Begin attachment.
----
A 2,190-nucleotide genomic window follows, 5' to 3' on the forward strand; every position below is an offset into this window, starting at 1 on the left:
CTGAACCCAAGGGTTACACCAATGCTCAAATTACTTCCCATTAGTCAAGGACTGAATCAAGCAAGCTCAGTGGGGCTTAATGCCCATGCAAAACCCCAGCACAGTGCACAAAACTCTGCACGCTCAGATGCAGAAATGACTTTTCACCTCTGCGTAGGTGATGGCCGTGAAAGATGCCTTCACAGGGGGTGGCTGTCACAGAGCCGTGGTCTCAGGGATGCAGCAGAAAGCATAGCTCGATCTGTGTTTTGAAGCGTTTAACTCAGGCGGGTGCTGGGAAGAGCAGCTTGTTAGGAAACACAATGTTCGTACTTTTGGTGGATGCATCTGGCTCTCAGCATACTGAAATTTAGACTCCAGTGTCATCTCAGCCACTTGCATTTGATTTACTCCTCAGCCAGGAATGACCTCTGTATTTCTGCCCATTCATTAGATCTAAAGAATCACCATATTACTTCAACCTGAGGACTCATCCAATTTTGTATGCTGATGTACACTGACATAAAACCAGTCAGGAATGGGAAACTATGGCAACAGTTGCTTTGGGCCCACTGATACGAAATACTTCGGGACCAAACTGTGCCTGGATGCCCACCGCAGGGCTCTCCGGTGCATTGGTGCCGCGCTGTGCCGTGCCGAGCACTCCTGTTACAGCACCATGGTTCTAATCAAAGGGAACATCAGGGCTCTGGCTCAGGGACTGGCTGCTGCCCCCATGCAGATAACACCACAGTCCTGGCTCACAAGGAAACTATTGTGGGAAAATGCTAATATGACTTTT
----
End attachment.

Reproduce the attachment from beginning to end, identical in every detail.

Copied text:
A 2,190-nucleotide genomic window follows, 5' to 3' on the forward strand; every position below is an offset into this window, starting at 1 on the left:
CTGAACCCAAGGGTTACACCAATGCTCAAATTACTTCCCATTAGTCAAGGACTGAATCAAGCAAGCTCAGTGGGGCTTAATGCCCATGCAAAACCCCAGCACAGTGCACAAAACTCTGCACGCTCAGATGCAGAAATGACTTTTCACCTCTGCGTAGGTGATGGCCGTGAAAGATGCCTTCACAGGGGGTGGCTGTCACAGAGCCGTGGTCTCAGGGATGCAGCAGAAAGCATAGCTCGATCTGTGTTTTGAAGCGTTTAACTCAGGCGGGTGCTGGGAAGAGCAGCTTGTTAGGAAACACAATGTTCGTACTTTTGGTGGATGCATCTGGCTCTCAGCATACTGAAATTTAGACTCCAGTGTCATCTCAGCCACTTGCATTTGATTTACTCCTCAGCCAGGAATGACCTCTGTATTTCTGCCCATTCATTAGATCTAAAGAATCACCATATTACTTCAACCTGAGGACTCATCCAATTTTGTATGCTGATGTACACTGACATAAAACCAGTCAGGAATGGGAAACTATGGCAACAGTTGCTTTGGGCCCACTGATACGAAATACTTCGGGACCAAACTGTGCCTGGATGCCCACCGCAGGGCTCTCCGGTGCATTGGTGCCGCGCTGTGCCGTGCCGAGCACTCCTGTTACAGCACCATGGTTCTAATCAAAGGGAACATCAGGGCTCTGGCTCAGGGACTGGCTGCTGCCCCCATGCAGATAACACCACAGTCCTGGCTCACAAGGAAACTATTGTGGGAAAATGCTAATATGACTTTT